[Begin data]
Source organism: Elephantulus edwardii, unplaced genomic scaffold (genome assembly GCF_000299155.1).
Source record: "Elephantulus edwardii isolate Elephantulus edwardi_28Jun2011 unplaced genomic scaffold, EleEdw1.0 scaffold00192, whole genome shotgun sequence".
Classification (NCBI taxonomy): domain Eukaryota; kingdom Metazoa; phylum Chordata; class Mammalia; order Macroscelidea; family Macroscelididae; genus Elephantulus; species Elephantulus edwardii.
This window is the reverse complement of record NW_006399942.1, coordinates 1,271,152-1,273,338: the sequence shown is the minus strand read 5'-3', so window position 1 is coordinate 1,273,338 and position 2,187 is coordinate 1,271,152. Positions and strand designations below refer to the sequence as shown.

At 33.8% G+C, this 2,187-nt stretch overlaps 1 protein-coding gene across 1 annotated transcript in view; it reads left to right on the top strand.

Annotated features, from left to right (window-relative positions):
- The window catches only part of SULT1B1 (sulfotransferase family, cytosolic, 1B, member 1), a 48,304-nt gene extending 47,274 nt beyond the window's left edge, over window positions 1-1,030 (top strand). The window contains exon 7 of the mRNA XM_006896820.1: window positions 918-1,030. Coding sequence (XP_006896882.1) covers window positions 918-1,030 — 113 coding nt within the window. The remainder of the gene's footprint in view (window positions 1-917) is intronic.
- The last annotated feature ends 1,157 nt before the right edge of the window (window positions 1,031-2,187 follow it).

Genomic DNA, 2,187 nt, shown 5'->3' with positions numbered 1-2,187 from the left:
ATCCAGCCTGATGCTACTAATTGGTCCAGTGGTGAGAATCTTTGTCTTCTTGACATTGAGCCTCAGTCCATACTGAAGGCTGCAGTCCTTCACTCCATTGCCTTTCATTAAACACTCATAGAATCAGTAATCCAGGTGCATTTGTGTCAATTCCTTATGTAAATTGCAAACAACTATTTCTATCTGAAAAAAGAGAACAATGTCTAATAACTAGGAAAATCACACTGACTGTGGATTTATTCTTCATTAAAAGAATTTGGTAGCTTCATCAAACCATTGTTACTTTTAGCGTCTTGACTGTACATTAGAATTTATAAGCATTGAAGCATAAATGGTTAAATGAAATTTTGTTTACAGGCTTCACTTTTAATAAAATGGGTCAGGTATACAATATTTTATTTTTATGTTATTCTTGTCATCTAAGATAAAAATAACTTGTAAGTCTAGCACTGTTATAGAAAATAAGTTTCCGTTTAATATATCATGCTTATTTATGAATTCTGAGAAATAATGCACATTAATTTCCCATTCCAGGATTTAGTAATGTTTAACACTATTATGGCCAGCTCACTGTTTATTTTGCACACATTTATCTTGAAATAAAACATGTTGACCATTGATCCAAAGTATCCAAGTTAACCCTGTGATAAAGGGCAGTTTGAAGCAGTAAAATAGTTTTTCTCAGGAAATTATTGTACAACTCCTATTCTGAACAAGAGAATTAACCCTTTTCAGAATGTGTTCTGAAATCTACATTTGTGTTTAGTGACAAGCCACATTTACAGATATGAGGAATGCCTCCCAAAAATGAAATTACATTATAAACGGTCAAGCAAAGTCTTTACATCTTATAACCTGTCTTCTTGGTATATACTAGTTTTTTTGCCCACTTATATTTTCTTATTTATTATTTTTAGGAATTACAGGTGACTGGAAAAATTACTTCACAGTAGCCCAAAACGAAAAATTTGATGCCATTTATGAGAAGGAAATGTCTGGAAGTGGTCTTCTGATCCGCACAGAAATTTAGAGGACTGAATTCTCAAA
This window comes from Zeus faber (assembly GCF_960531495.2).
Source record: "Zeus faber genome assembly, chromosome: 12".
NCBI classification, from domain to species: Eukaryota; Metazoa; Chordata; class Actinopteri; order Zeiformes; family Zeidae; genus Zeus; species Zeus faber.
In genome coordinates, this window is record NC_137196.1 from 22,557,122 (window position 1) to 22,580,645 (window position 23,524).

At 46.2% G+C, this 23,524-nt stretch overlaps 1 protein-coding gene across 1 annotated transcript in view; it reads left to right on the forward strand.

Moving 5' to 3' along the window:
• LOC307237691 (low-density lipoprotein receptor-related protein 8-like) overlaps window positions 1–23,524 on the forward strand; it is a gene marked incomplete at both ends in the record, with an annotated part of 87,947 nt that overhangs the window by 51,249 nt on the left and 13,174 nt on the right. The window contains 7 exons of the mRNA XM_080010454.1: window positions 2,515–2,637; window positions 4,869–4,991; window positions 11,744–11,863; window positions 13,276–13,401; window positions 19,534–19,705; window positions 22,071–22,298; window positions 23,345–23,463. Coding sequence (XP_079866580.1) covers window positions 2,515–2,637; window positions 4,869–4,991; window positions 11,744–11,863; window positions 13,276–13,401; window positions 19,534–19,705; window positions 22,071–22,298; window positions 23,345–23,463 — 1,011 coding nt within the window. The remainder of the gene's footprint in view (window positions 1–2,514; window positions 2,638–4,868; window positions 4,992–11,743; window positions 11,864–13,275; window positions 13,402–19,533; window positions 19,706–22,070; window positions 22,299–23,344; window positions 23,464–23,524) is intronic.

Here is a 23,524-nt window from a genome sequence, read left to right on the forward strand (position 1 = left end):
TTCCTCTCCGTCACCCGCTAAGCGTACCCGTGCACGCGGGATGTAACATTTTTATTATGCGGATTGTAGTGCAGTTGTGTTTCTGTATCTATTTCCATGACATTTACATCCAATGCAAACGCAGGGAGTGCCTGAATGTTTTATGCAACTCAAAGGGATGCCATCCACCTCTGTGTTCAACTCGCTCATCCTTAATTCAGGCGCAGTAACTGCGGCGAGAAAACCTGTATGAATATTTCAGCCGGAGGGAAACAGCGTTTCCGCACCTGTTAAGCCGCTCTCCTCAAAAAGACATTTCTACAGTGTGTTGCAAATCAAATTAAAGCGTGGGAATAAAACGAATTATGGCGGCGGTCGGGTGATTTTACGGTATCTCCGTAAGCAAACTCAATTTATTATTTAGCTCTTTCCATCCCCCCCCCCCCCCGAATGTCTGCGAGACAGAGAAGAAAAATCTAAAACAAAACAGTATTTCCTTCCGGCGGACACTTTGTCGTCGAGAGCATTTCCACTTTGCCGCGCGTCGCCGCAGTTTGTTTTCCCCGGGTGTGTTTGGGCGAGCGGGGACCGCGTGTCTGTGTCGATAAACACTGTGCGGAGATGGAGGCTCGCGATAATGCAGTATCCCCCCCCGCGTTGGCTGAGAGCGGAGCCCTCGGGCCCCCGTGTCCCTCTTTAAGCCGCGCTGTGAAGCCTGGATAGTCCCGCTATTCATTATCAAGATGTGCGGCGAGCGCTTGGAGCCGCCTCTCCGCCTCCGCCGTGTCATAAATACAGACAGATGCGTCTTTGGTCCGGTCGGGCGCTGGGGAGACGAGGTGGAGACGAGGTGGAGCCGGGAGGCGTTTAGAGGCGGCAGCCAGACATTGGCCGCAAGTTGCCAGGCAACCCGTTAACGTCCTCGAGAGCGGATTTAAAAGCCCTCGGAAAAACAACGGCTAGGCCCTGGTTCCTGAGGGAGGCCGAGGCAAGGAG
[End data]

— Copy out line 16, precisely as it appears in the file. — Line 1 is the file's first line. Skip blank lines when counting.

Moving 5' to 3' along the window: